Media size / Intensity limitation

Posted by: Walter

Media size / Intensity limitation - 03/05/18 10:27 AM

I'm looking for a chart / information that would detail the intensity limitations for a given size of media. I'm particularity interested in glass beads, but this would be good information for any type / hardness of media. Far to often I'm seeing drawings call out a size of media that is really too small to get the job done for a given intensity range. Either it's physically impossible to do what they are asking. Or by peening at extremely high velocity the glass bead explodes on first contact and or the part is not really being peened, it's being abused.
Posted by: Dave Barkley

Re: Media size / Intensity limitation - 03/05/18 11:36 AM

I think this is something that the Purdue CSEE could handle with ease and would be beneficial to the industry. Other than that, we could solicit intensity results for various medias and database it.

It would have been nice if we (at EI SPT) would have logged this type of data at our on-site visits over the years.
Posted by: Jack Champaigne

Re: Media size / Intensity limitation - 03/05/18 12:10 PM

I have often wondered if there should be a lower limit on intensity application based upon media size since small media at high intensity tends to "bury itself" into the surface. I speculate that each impact would therefore have significant tensile stresses near the periphery of the impact leading to failure nucleation.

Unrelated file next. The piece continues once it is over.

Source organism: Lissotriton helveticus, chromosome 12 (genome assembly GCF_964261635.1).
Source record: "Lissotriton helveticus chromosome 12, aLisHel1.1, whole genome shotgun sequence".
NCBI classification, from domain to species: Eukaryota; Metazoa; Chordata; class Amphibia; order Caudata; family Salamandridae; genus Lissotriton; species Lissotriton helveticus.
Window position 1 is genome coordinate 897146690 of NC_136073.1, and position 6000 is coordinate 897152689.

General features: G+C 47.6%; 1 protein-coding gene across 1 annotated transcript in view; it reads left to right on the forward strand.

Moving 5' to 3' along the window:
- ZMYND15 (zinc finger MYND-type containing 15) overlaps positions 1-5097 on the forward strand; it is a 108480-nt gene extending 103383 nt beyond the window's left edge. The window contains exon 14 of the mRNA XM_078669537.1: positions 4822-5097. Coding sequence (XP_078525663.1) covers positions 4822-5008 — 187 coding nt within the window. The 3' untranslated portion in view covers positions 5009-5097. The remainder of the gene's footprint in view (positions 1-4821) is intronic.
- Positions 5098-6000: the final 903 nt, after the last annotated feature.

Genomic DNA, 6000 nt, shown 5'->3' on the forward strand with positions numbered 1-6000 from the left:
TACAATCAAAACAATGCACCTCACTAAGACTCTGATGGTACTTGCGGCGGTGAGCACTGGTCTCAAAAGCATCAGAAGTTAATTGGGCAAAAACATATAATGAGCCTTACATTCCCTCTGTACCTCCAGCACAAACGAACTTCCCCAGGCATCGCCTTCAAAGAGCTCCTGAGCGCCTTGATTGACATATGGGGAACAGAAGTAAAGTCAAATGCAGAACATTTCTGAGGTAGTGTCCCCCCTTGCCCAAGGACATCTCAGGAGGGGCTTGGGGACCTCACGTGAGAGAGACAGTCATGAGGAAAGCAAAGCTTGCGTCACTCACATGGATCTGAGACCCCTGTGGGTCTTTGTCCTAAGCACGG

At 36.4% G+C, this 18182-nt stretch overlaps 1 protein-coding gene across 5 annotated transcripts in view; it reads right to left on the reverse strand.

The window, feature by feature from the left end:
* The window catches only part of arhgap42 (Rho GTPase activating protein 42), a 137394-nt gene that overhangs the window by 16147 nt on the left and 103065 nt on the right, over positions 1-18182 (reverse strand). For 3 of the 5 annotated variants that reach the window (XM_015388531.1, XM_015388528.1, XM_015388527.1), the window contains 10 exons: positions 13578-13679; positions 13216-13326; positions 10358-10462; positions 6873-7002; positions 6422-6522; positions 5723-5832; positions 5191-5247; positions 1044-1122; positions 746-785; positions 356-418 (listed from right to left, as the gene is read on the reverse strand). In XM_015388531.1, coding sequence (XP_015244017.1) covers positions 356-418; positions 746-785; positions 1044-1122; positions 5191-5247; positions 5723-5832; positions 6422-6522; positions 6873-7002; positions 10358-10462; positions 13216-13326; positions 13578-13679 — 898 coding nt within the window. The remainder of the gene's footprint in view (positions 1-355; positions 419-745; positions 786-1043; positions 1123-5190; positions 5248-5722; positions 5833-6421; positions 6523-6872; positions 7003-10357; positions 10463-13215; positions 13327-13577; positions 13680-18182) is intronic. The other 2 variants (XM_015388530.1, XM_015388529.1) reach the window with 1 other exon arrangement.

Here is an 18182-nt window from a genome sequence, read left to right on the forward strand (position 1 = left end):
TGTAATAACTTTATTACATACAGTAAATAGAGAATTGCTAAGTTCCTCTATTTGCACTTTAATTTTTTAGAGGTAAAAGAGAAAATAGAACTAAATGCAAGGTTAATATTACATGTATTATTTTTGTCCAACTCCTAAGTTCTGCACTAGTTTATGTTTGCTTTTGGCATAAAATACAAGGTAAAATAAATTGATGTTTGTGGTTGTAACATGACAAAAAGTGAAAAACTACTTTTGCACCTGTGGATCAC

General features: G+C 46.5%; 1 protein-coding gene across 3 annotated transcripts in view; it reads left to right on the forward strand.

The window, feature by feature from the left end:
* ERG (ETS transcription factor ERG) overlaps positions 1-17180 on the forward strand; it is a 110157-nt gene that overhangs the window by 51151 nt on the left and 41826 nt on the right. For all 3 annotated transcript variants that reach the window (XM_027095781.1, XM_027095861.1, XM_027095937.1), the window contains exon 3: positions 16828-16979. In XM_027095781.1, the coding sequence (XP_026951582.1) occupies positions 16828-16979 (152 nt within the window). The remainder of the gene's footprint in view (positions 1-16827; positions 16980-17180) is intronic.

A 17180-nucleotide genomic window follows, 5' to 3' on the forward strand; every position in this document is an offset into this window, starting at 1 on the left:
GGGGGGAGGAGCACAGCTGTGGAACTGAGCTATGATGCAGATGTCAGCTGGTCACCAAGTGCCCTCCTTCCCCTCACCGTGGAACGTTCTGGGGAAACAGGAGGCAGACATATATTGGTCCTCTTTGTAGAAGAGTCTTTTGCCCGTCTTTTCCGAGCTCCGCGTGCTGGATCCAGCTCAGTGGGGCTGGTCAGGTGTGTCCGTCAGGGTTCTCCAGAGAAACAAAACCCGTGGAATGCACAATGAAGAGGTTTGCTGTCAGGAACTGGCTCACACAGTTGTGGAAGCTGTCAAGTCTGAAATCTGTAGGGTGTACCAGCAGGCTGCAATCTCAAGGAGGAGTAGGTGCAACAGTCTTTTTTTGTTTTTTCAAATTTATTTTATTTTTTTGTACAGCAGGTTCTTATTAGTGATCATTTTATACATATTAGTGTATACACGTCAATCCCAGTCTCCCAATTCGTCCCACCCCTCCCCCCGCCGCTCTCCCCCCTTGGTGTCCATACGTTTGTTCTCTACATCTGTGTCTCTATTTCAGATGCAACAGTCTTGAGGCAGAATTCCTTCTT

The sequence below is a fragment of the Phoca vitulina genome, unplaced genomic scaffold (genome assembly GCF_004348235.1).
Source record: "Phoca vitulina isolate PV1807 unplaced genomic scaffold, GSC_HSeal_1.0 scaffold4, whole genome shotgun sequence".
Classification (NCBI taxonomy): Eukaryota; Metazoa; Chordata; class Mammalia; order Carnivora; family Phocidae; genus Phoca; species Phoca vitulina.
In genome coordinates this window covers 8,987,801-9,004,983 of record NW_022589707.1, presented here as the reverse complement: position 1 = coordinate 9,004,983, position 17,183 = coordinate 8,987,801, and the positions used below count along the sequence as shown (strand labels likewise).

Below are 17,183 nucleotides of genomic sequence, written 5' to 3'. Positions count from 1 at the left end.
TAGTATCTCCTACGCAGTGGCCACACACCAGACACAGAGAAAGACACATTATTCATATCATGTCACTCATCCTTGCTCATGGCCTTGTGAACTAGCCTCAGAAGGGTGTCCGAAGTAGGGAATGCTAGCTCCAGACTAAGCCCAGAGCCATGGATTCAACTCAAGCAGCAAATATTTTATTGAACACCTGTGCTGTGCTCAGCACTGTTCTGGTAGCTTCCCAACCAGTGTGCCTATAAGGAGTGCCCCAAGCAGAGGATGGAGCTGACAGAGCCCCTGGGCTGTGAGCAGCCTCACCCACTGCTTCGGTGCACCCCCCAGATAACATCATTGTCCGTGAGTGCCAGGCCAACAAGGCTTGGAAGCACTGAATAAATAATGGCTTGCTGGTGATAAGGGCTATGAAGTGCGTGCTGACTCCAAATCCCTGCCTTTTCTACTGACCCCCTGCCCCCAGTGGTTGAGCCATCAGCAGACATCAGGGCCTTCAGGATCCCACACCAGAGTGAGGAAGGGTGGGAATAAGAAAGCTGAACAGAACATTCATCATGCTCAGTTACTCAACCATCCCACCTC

Posted by: Robert Stone

Re: Media size / Intensity limitation - 03/07/18 10:57 AM

Jack, I'm not trying to hijack your train of thought, but I am a firm believer that there should be an upper intensity limit based on media size. In my experience, damage is induced well before small media buries itself into the workpiece.

I know of multiple tempered martensite steel products in the spring industry where small shot at high velocities produced a subsurface defect whose presence correlated very well with significant reductions in fatigue life.

Modifying the process to use larger shot at lower velocities to produce the same intensity eliminated the subsurface defects and greatly improved fatigue life. (In one case, the fatigue life more than tripled.)

So, here is a situation where there is no detectable surface damage but fatigue life is greatly impacted by the details of the peening process.
Posted by: Andy Levers

Re: Media size / Intensity limitation - 03/07/18 11:28 AM

I think the practical solution would be put an upper limit on the dimple diameter acceptable on a specific material, which in itself can then be related to media size, media type and ultimately intensity.

Its probably something that the OEMs would be best placed to do within their respective process specifications. However, I wonder if some guidance materials could be produced via one of the SAE committee's...
Posted by: Jack Champaigne

Re: Media size / Intensity limitation - 03/08/18 08:50 AM

Andy: you are spot on. Now all we need to do is find who will support the research with time and effort. Perhaps we can get the ISCSP involved since they are the world-wide experts. With funding we could get work done at Purdue or perhaps Ecole Polytechnique.